After parliamentarians failure to curb it,Would junior MPs succeed in combating child labour? [Archives:2004/757/Business & Economy]

July 22 2004

Mahyoub Al-Kamaly
The children parliament has placed the child labour phenomenon, which spreads among children of ages ranging 6-14 year old and is growing at an annual rate of 6.4%, at the top of its priority issues agenda for the coming period.
The parliament has formed four committees, including a committee for discussion of the child labour phenomenon and following it up with the concerned parties, in its bid for working out a strategy curbing the leaking of schoolchildren from school and go to labour market.
The question, however, is whether the junior parliamentarians could succeed in resolving a problem the adults have so far failed to resolve, especially under data of official figures confirming that the expansion of the phenomenon of poverty and its acuteness is aggravating the problem of child labour. It is because of the need of their families for financial resources coming through employing their children in the labour market and in jobs exposing them to dangers and acts of violence.
These parliamentarians say their parliamentary committee, set up for dealing with combating this phenomenon, has discusses with representatives from the ministries of social affairs and labour and human rights as well as the higher council for motherhood and childhood, the causes motivating the child labour. They also added that the committee would prepare its recommendations and decisions and place them before the officials of the state so that to guarantee their being put into force as part of intensive efforts meant for solving the problem in a radical way.
The committee's plans are concentrated on attracting the attention of the concerned parties in the effort for dealing with and tackling the causes of child labour, mainly the encouragement of families for urging females to attend the basic education stage. Figures in this regard mention that 51.4% of females under the banner of child labour have never before attended education institutes. The task of the committee seems complicated in the face of an issue involving working children totaling about 500 thousand, 95% pf them working in the countryside with their families in agriculture and without getting wages. This matter necessarily means there must be a driving of government efforts towards enrollment of children in basic education stage.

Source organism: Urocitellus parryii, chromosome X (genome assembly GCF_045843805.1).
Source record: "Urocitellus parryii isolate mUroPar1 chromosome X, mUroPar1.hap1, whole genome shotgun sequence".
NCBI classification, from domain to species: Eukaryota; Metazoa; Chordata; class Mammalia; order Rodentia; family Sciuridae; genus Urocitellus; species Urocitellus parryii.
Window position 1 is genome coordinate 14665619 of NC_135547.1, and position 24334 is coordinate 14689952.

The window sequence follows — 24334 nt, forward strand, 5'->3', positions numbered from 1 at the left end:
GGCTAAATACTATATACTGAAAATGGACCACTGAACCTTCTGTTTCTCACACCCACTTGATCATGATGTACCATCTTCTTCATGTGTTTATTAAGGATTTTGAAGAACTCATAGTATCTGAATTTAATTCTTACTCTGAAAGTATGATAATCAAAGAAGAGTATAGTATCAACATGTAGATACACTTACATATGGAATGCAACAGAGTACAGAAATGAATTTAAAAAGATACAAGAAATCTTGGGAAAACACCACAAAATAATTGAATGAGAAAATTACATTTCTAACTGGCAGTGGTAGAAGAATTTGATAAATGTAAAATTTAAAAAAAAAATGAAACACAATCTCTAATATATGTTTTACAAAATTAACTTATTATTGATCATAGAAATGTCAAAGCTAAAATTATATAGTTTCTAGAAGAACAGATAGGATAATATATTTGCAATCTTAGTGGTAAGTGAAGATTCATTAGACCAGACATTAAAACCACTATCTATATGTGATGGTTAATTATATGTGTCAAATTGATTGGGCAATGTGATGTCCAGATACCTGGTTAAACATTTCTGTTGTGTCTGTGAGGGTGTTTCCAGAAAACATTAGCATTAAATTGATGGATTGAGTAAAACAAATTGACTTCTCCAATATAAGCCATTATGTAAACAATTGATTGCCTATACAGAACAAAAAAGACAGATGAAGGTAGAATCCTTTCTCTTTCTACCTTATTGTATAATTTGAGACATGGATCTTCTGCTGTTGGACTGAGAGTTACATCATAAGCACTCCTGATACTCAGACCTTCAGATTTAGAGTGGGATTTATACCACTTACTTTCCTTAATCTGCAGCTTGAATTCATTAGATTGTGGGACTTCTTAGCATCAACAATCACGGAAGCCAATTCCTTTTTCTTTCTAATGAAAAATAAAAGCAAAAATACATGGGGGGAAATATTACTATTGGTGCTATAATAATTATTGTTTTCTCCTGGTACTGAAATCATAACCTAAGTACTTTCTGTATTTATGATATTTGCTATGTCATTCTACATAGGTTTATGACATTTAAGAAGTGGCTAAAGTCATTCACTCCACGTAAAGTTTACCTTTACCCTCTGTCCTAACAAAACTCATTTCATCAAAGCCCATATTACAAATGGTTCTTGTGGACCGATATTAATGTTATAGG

The national strategy for combating poverty had diagnosed reasons behind child labour phenomenon as ascribed to assisting the family by a rate of 71%. The cause of family poverty and the father unemployment or death forms 15.3%. Among other reasons of child labour is the children's abstention from joining schools and their non-desire to do so and their failure in schools at a rate of 19.4%. Other reasons occupy a percentage of 3.3%.
Academics say the formation of committee concerned with the effort of fighting child labour by the children parliament actually comes as part of a media campaign reminding the concerned sides about the importance of following up the phenomenon and curbing it because the problem needs continuous government efforts.
According to the report issued by the higher council for motherhood and childhood, families of street children are known of the large number of their members amounting to 7 to 9. In addition, some families' members exceed 12. Statements indicate that fathers of children working on labour market are from marginalized segments of the society; most of them are unemployed, while 63.5% of mothers of those children do not work and 13.6% works in agriculture and 9.3% at cleaning work field.
Despite of those complications, members of children parliament members stress they would devote all their efforts towards fighting child labour through discussions and dialogues the juvenile committee would hold with the concerned sides in an attempt to reach a clear-cut mechanism limiting the phenomenon in future and help protect children against dangers of work at labour market, at an early age.